Ann Gardner | Via Latina
City Council is expected to determine the overall direction for all our public facilities, including a new City Hall, at their Priority Workshop beginning at 6 p.m. Monday September 9. A City Hall discussion of one sort or another has been going on ever since 1959 when Del Mar incorporated and three employees hastily set up office in the former Del Mar Hotel - only to have the Hotel go out of business. The three then moved to 1224 Maiden Lane and later into the old Del Mar jail (County Sherriff’s office and a holding cell at the corner of 15th and Stratford Court, current location of Rusty’s). The majority of city services were provided by contract, including Public Works.
Today six city departments including City Clerk/IT, Finance, Planning, Public Works, Community Services and Fire with a total of 53 employees work from four different locations. (The City Attorney, City Engineer and Sheriff are contracted positions and do not have office space in Del Mar.) The current City Hall building, a 1973 renovation of the old St. James Academy at 1050 Camino del Mar, has been a major focus of discussion ever since: south building seismically unsuitable for occupancy, dilapidated, no indoor plumbing, limited counter space, etc.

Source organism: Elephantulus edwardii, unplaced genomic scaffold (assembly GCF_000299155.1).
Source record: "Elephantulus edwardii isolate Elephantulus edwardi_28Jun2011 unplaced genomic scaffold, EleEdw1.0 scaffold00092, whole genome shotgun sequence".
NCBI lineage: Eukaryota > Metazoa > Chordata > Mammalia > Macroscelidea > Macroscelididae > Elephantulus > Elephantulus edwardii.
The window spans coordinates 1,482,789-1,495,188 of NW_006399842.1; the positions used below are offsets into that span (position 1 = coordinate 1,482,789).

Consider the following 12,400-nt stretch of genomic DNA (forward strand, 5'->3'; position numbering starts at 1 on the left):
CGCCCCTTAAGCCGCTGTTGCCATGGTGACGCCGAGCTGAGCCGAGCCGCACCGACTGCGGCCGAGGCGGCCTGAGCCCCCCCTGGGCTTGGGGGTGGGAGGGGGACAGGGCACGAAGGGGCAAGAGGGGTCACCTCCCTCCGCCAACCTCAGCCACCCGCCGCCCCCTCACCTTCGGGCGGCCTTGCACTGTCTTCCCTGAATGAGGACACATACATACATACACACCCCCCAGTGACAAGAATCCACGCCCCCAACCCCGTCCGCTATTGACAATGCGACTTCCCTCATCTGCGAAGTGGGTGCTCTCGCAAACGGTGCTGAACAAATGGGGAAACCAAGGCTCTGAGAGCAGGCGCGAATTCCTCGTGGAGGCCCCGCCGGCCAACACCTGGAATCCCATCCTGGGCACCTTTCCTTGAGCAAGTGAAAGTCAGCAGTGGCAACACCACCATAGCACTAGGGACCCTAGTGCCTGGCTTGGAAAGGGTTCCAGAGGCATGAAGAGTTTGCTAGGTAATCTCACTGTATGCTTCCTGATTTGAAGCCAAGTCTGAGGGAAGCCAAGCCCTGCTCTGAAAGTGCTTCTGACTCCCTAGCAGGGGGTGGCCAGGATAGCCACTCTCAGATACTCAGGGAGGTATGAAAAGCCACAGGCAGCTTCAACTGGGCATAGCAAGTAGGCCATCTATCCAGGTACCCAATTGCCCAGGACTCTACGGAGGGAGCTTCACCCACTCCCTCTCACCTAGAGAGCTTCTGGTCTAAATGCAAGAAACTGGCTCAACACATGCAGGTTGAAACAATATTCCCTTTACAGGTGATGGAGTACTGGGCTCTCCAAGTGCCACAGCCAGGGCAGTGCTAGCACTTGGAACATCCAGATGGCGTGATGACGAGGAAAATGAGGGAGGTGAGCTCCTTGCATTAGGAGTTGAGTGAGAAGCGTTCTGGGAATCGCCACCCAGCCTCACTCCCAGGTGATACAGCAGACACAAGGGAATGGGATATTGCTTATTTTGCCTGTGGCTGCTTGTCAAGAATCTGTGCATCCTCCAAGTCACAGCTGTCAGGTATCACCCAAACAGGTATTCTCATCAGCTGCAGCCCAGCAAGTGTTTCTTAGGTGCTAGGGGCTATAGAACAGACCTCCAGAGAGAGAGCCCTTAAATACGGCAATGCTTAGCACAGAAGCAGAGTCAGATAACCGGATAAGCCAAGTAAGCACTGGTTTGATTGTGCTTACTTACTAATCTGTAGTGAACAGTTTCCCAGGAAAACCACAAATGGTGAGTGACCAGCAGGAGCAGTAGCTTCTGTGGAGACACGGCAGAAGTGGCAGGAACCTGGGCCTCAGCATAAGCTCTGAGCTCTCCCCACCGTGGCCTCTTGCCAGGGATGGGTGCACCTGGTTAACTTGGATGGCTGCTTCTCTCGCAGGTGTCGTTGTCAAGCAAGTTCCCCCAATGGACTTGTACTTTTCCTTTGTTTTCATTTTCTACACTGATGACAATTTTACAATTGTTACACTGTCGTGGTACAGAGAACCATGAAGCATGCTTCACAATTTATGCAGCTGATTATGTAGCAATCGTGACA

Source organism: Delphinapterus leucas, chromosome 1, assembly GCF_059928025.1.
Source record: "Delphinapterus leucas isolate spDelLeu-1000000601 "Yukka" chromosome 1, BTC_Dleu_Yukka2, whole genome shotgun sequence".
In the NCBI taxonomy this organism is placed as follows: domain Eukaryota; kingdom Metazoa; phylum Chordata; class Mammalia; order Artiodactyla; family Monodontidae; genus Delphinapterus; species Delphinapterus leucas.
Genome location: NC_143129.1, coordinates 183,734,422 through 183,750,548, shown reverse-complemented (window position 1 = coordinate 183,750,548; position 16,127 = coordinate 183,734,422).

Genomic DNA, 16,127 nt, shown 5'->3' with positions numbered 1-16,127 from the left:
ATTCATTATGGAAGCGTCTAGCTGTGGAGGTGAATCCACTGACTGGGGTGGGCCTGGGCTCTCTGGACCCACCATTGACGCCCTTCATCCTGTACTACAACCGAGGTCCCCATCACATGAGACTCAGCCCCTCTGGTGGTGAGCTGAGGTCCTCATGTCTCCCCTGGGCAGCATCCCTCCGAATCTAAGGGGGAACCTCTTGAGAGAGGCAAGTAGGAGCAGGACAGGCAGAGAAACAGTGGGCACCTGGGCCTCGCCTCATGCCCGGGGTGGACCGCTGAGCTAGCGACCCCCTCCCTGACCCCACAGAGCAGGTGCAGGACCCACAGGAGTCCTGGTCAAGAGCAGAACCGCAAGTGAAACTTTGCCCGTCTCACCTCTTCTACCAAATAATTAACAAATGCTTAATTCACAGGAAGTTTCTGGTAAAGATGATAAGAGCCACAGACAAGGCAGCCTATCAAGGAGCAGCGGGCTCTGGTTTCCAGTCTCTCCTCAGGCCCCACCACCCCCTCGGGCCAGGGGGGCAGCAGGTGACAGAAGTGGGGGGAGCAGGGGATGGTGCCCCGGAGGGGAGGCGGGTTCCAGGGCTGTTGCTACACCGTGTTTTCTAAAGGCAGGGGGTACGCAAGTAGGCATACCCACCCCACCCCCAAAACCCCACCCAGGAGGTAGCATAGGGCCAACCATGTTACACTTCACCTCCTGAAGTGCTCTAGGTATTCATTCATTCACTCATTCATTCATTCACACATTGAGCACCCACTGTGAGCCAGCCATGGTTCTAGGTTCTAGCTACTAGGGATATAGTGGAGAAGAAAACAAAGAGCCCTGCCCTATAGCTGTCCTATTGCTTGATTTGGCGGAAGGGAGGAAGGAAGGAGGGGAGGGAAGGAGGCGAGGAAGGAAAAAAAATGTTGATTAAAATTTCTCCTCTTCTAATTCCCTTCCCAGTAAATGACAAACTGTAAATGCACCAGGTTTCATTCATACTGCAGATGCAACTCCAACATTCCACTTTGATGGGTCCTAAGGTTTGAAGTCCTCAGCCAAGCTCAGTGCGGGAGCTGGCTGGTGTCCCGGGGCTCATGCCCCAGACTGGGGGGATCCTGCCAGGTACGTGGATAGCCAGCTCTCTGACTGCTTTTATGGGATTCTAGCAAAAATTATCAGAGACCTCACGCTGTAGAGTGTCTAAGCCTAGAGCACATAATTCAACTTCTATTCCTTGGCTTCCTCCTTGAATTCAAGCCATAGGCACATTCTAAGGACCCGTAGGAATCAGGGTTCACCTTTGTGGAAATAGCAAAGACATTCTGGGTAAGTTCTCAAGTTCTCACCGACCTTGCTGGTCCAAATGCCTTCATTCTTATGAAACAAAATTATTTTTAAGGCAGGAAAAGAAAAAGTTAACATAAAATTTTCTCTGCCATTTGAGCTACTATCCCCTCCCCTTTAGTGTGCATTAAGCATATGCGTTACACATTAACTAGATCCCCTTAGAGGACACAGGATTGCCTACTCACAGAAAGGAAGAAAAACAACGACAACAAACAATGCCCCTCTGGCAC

Ever since, City Councils and several citizens committees have provided recommendations and ideas for a new City Hall. Staff summarized this information at recent Council meetings and their reports as well as Council discussions (video archives) are available on the City’s website: www.delmar.ca.us. Now Council hopes to narrow down site opportunities for a new City Hall at their regularly scheduled meeting September 3 before the September 9 workshop. Staff reports will be available the week before each meeting and public input is welcome at both sessions. Planning Director Kathy Garcia has emphasized that these sessions are not in any sense a design process for a new City Hall, but a means of narrowing down the questions and options, which may or may not include a new building. So what has been put on the table so far?
1. City Council has prioritized the City Hall building as the most in need of upgrading or replacement. Three options have been considered so far: substantial remodeling of the existing facility, purchase or lease of an existing building or build a new facility.
2. The Council has requested and received from staff an analysis of departments that could be co-located in order to increase efficiencies and sharing of information, e.g. the Fire Department and City Hall could be co-located as suggested in earlier studies.
3. Staff has presented space needs assessments, possible criteria to assess planning alternatives and citing opportunities as well as a complete summary of earlier studies.
4. Council discussions in June and July have generated an informal consensus that a new City Hall plan would be a simple public space in keeping with the size and character of the community. There was a general agreement that earlier plans for large, comprehensive projects that involved mixed uses would not be supported.